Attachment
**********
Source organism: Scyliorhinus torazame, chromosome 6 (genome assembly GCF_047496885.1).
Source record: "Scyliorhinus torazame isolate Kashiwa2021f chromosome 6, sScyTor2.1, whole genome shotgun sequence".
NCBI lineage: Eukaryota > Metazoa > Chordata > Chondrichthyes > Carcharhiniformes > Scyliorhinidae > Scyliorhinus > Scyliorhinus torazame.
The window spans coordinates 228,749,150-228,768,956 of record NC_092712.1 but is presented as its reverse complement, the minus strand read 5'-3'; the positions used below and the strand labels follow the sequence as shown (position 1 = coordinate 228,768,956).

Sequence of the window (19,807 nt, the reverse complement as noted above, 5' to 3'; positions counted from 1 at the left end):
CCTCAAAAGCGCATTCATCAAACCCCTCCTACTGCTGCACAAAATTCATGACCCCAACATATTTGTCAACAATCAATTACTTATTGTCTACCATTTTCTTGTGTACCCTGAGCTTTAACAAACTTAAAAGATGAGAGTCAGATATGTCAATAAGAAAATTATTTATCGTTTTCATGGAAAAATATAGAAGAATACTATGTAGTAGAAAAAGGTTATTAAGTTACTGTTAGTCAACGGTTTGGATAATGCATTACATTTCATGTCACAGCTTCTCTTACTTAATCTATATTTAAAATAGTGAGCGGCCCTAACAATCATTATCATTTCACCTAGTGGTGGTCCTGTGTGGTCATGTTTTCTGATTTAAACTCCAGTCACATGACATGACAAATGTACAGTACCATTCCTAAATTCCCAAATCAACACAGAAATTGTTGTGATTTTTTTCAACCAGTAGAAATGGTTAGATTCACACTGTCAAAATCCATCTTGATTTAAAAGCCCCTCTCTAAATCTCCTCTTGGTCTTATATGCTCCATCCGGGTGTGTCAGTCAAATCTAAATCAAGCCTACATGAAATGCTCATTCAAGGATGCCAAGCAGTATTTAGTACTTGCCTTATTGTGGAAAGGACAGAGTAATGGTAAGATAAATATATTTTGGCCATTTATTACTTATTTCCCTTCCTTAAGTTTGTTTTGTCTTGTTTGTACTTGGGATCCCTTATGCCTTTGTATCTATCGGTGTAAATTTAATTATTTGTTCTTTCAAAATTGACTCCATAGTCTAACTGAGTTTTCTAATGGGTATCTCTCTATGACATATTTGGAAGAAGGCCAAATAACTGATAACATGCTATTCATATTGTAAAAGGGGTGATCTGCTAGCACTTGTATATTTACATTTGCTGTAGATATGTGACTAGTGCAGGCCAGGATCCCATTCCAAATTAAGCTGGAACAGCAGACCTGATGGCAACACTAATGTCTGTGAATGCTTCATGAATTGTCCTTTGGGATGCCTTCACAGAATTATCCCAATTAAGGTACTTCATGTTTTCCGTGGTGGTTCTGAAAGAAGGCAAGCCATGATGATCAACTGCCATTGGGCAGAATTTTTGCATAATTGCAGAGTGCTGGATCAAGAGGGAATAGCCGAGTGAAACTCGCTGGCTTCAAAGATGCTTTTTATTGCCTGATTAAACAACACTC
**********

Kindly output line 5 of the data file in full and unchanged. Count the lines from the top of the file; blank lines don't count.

Sequence of the window (19,807 nt, the reverse complement as noted above, 5' to 3'; positions counted from 1 at the left end):